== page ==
Just one week after the Hackfest in Toulouse, there was another event LibreOffice took part in: The Bug Squashing Party in Munich — its encouraging to see Jonathan Riddell being a commiter to LibreOffice too now, but that is not all, we have more events coming up: The Document Foundation and LibreOffice will have an assembly at 31c3 in Hamburg, you are most welcome to drop by there! And next then, there will be FOSDEM 2015 in Bruessels, where LibreOffice will be present as usual.


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Nicholas Skaggs

Creating mutli-arch click packages

Click packages are one of the pieces of new technology that drives the next version of ubuntu on the phone and desktop. In a nutshell click packages allow for application developers to easily package and deliver application updates independent of the distribution release or archive. Without going into the interesting technical merits and de-merits of click packages, this means the consumer can get faster application updates. But much of the discussion and usage of click packages until now has revolved around mobile. I wanted to talk about using click packages on the desktop and packaging clicks for multiple architectures.

The manifest file
Click packages follow a specific format. Click packages contain a payload of an application's libraries, code, artwork and resources, along with its needed external dependencies. The description of the package is found in the manifest file, which is what I'd like to talk about. The file must contain a few keys, but one of the recognized optional keys is architecture. This key allows specifying architectures the package will run on.

If an application contains no compiled code, simply use 'all' as the value for architecture. This accomplishes the goal of running on all supported architectures and many of the applications currently in the ubuntu touch store fall into this category. However, an increasing number of applications do contain compiled code. Here's how to enable support across architectures for projects with compiled code.

Fat packages
The click format along with the ubuntu touch store fully support specifying one or more values for specific architecture support inside the application manifest file. Those values follow the same format as dpkg architecture names. Now in theory if a project containing compiled code lists the architectures to support, click build should be able to build one package for all. However, for now this process requires a little manual intervention. So lets talk about building a fat (or big boned!) package that contains support for multiple architectures inside a single click package.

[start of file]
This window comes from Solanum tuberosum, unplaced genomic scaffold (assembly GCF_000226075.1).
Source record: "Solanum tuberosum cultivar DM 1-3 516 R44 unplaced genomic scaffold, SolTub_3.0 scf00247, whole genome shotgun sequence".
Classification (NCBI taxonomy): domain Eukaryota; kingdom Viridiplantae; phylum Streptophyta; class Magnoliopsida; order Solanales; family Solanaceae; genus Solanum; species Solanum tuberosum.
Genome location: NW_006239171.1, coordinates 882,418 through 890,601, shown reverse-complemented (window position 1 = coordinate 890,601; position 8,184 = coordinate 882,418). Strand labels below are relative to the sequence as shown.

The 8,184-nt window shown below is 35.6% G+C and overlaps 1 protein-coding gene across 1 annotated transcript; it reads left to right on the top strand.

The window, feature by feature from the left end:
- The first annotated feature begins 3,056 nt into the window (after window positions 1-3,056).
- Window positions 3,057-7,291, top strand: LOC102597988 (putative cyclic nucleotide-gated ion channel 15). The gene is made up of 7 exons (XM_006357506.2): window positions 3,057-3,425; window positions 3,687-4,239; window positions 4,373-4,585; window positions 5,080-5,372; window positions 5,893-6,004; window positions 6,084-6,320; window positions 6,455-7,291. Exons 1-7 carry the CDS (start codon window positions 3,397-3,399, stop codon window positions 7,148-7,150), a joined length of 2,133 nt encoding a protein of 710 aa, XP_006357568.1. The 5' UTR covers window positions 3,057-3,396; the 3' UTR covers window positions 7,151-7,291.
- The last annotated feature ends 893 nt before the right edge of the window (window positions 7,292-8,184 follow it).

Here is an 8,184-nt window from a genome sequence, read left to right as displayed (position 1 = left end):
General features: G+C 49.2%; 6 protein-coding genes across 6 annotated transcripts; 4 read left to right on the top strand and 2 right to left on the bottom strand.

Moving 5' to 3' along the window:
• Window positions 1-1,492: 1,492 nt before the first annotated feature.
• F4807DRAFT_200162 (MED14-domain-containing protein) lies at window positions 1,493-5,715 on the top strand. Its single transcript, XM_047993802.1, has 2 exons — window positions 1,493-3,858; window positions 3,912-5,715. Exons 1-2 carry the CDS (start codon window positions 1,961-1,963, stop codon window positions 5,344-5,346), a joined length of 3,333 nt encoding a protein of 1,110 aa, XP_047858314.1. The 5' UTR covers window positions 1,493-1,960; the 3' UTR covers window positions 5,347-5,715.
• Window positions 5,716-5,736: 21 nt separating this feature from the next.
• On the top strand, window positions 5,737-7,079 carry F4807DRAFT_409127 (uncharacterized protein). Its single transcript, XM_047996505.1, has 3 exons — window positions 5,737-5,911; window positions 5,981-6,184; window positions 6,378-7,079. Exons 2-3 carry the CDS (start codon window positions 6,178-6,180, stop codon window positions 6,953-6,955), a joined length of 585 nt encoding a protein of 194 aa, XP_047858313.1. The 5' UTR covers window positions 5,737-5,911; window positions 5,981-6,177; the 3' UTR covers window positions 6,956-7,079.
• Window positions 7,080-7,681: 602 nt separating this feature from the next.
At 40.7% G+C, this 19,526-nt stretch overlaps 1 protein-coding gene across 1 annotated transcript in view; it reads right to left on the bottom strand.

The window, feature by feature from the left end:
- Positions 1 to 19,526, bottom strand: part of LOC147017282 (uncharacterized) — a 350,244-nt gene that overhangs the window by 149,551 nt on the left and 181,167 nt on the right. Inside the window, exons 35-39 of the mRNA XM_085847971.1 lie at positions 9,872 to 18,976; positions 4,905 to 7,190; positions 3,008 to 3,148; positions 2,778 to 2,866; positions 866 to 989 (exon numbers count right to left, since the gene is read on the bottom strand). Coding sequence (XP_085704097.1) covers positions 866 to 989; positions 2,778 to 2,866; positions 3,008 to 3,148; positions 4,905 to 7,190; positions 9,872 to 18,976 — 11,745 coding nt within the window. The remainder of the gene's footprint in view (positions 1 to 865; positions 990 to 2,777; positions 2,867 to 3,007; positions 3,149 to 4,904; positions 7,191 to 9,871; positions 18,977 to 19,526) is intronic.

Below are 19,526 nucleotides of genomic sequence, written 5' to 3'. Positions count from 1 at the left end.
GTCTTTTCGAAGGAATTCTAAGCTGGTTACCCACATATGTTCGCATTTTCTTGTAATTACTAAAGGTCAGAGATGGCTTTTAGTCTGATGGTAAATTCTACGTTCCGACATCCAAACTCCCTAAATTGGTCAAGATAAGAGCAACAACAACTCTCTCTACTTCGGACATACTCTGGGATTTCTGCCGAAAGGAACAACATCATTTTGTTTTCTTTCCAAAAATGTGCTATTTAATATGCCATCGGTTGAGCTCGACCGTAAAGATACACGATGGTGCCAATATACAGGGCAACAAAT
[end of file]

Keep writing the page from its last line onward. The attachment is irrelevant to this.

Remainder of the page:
Those who just want to skip ahead can check out the example package I put together using clock. This same package can be found in the store as multi-arch clock test. Feel free to install the click package on the desktop, the i386 emulator and an armhf device.

Building a click for a different architecture
To make a multi-arch package a click package needs to be built for each desired architecture. Follow this tutorial on developer.ubuntu.com for more information on how to create a click target for each architecture. Once all the targets are setup, use the ubuntu sdk to build a click for each target. The end result is a click file specific to each architecture.

For example in creating the clock package above, I built a click for amd64, i386 and armhf. Three files were generated:

com.ubuntu.clock_3.2.176_amd64.click
com.ubuntu.clock_3.2.176_i386.click
com.ubuntu.clock_3.2.176_armhf.click

Notice the handy naming scheme allows for easy differentiation as to which click belongs to which architecture. Next, extract the compiled code from each click package. This can be accomplished by utilizing dpkg. For example,

dpkg -x com.ubuntu.clock_3.2.176_amd64.click amd64

Do this for each package. The result should be a folder corresponding to each package architecture.

Next copy one version of the package for use as the base of multi-arch click package. In addition, remove all the compiled code under the lib folder. This folder will be populated with the extracted compiled code from the architecture specific click packages.

cp amd64 multi
rm -rf multi/lib/*

Now there is a folder for each click package, and a new folder named multi that contains the application, minus any compiled code.

Creating the multi-arch click
Inside the extracted click packages is a lib folder. The compiled modules should be arranged inside, potentially inside an architecture subfolder (depending on how the package is built).

Copy all of the compiled modules into a new folder inside the lib folder of the multi directory. The folder name should correspond to the architecture of the complied code. Here's a list of the architectures for ARM, i386, and amd64 respectively.


arm-linux-gnueabihf
i386-linux-gnu
x86_64-linux-gnu


You can check the naming from an intended device by looking in the application-click.conf file.